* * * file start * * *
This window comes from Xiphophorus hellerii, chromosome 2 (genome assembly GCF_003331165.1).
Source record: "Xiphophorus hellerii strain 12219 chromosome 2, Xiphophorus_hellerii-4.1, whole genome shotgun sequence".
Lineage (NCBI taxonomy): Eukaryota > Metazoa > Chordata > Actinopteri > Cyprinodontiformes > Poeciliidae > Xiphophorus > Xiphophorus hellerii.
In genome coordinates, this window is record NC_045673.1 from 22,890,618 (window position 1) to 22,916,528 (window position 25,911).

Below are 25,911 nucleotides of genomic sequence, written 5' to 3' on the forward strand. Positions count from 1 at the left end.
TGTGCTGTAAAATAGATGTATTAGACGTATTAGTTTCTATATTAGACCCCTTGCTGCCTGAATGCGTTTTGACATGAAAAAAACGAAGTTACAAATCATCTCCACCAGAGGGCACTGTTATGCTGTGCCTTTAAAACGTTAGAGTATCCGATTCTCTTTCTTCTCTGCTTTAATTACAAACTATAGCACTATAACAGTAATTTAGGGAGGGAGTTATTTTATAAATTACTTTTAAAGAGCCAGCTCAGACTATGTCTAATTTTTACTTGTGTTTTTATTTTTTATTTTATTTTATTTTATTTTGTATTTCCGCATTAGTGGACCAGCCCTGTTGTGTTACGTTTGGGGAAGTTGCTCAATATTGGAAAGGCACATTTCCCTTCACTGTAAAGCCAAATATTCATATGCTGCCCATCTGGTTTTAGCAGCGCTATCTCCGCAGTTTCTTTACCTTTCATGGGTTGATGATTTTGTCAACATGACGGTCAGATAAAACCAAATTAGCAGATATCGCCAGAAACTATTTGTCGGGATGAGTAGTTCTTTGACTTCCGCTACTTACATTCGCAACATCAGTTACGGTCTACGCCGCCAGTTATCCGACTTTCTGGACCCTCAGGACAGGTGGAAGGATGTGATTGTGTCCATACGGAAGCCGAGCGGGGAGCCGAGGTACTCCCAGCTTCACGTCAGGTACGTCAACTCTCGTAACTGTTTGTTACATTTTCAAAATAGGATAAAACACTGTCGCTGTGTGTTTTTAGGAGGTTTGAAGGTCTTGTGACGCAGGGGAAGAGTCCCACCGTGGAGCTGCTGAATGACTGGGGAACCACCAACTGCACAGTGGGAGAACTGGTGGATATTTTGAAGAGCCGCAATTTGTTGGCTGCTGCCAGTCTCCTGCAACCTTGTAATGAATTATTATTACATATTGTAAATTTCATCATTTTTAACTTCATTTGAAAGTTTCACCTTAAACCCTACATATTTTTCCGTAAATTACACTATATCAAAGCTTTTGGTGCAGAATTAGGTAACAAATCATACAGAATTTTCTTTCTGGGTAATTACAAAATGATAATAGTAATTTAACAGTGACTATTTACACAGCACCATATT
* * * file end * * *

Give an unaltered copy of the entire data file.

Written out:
This window comes from Xiphophorus hellerii, chromosome 2 (genome assembly GCF_003331165.1).
Source record: "Xiphophorus hellerii strain 12219 chromosome 2, Xiphophorus_hellerii-4.1, whole genome shotgun sequence".
Lineage (NCBI taxonomy): Eukaryota > Metazoa > Chordata > Actinopteri > Cyprinodontiformes > Poeciliidae > Xiphophorus > Xiphophorus hellerii.
In genome coordinates, this window is record NC_045673.1 from 22,890,618 (window position 1) to 22,916,528 (window position 25,911).

Below are 25,911 nucleotides of genomic sequence, written 5' to 3' on the forward strand. Positions count from 1 at the left end.
TGTGCTGTAAAATAGATGTATTAGACGTATTAGTTTCTATATTAGACCCCTTGCTGCCTGAATGCGTTTTGACATGAAAAAAACGAAGTTACAAATCATCTCCACCAGAGGGCACTGTTATGCTGTGCCTTTAAAACGTTAGAGTATCCGATTCTCTTTCTTCTCTGCTTTAATTACAAACTATAGCACTATAACAGTAATTTAGGGAGGGAGTTATTTTATAAATTACTTTTAAAGAGCCAGCTCAGACTATGTCTAATTTTTACTTGTGTTTTTATTTTTTATTTTATTTTATTTTATTTTGTATTTCCGCATTAGTGGACCAGCCCTGTTGTGTTACGTTTGGGGAAGTTGCTCAATATTGGAAAGGCACATTTCCCTTCACTGTAAAGCCAAATATTCATATGCTGCCCATCTGGTTTTAGCAGCGCTATCTCCGCAGTTTCTTTACCTTTCATGGGTTGATGATTTTGTCAACATGACGGTCAGATAAAACCAAATTAGCAGATATCGCCAGAAACTATTTGTCGGGATGAGTAGTTCTTTGACTTCCGCTACTTACATTCGCAACATCAGTTACGGTCTACGCCGCCAGTTATCCGACTTTCTGGACCCTCAGGACAGGTGGAAGGATGTGATTGTGTCCATACGGAAGCCGAGCGGGGAGCCGAGGTACTCCCAGCTTCACGTCAGGTACGTCAACTCTCGTAACTGTTTGTTACATTTTCAAAATAGGATAAAACACTGTCGCTGTGTGTTTTTAGGAGGTTTGAAGGTCTTGTGACGCAGGGGAAGAGTCCCACCGTGGAGCTGCTGAATGACTGGGGAACCACCAACTGCACAGTGGGAGAACTGGTGGATATTTTGAAGAGCCGCAATTTGTTGGCTGCTGCCAGTCTCCTGCAACCTTGTAATGAATTATTATTACATATTGTAAATTTCATCATTTTTAACTTCATTTGAAAGTTTCACCTTAAACCCTACATATTTTTCCGTAAATTACACTATATCAAAGCTTTTGGTGCAGAATTAGGTAACAAATCATACAGAATTTTCTTTCTGGGTAATTACAAAATGATAATAGTAATTTAACAGTGACTATTTACACAGCACCATATT